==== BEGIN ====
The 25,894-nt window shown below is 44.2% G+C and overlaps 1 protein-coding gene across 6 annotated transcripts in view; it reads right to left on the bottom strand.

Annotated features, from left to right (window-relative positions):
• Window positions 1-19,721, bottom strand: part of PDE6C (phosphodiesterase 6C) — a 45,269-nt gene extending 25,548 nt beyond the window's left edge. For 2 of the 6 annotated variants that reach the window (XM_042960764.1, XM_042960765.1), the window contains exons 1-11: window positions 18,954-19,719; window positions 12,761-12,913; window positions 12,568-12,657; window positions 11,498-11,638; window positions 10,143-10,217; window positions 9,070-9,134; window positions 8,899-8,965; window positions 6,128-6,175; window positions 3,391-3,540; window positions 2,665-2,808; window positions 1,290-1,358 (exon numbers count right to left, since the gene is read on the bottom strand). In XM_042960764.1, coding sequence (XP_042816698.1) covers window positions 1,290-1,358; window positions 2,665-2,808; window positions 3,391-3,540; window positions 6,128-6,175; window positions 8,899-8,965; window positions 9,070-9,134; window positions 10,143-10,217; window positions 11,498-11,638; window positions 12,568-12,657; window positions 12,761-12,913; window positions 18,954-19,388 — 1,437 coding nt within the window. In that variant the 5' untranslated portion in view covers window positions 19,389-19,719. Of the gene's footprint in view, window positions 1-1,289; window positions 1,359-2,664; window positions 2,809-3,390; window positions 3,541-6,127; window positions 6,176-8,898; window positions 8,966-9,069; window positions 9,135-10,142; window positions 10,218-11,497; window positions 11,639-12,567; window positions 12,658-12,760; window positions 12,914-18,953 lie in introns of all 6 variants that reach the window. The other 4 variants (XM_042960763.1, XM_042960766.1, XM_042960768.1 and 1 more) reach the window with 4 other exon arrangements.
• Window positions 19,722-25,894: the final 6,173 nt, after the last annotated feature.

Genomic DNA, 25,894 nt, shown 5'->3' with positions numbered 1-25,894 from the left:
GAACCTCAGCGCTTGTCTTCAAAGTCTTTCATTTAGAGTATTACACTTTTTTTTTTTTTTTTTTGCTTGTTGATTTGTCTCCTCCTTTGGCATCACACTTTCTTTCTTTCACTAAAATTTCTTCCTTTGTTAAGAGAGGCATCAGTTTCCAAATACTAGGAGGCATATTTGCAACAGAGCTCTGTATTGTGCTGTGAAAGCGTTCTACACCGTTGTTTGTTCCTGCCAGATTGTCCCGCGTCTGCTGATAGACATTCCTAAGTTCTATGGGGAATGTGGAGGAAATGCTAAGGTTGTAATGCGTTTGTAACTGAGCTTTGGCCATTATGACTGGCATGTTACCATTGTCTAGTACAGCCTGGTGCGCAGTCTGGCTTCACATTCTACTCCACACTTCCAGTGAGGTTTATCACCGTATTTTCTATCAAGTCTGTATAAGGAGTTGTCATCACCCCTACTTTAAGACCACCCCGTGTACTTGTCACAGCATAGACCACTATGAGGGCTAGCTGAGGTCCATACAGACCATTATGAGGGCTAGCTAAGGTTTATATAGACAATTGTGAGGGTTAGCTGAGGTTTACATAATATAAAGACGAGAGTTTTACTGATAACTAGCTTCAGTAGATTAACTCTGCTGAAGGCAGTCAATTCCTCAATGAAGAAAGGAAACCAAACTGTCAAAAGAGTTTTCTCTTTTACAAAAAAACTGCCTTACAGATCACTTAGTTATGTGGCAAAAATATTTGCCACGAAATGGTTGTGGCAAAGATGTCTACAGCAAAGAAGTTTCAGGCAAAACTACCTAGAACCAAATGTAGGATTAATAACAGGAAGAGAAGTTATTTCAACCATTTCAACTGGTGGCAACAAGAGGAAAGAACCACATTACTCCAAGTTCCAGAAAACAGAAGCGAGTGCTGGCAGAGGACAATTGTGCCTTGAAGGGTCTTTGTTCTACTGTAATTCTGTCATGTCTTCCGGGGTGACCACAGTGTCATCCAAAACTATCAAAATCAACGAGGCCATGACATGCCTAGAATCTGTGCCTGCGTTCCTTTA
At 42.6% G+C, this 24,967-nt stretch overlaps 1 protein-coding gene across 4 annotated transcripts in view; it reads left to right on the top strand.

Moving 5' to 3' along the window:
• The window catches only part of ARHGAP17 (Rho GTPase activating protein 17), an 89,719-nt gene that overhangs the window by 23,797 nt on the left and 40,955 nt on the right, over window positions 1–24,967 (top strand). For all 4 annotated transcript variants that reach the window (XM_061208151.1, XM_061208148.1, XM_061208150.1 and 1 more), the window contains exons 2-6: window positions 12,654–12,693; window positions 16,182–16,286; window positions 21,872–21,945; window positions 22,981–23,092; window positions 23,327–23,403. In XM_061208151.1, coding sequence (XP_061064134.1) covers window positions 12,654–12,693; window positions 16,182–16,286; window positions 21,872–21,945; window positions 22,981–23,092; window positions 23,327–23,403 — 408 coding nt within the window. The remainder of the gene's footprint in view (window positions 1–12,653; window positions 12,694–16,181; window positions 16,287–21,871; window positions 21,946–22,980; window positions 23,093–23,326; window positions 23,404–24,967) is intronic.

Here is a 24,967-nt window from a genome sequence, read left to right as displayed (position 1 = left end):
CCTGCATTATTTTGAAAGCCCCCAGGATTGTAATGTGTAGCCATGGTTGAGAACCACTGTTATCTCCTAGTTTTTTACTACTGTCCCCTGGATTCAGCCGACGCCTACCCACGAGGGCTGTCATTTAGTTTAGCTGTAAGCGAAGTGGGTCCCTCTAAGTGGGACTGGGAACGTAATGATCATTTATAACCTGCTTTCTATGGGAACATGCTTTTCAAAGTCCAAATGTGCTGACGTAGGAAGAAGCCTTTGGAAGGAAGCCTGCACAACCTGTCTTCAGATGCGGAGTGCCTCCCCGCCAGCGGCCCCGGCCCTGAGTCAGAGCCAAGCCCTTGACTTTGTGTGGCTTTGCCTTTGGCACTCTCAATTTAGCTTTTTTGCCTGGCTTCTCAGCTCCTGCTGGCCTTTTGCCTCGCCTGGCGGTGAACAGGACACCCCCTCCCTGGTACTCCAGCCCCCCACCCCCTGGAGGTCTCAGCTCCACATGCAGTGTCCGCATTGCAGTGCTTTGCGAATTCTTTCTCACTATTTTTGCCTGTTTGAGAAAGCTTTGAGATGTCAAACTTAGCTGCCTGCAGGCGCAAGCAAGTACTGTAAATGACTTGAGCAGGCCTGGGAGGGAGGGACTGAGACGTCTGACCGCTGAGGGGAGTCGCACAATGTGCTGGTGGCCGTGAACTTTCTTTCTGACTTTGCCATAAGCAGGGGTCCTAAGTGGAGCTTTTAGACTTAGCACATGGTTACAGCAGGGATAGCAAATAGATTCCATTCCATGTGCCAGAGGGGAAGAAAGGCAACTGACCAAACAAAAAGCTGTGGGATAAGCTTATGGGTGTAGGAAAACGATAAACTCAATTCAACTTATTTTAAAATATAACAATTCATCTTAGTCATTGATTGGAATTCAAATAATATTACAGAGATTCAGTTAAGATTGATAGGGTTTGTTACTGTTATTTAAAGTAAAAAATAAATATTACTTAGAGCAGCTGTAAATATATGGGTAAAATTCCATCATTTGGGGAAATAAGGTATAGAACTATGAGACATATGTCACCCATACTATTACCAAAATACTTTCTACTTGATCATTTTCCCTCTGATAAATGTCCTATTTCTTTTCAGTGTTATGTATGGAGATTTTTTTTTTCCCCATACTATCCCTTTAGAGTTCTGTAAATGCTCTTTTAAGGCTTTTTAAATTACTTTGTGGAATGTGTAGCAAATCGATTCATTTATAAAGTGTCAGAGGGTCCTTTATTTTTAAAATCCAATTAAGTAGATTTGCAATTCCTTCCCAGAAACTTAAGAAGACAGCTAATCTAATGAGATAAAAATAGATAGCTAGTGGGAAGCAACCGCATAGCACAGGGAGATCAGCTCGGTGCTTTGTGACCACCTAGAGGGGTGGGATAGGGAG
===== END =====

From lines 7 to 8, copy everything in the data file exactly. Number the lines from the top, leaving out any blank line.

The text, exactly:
At 42.6% G+C, this 24,967-nt stretch overlaps 1 protein-coding gene across 4 annotated transcripts in view; it reads left to right on the top strand.

Moving 5' to 3' along the window: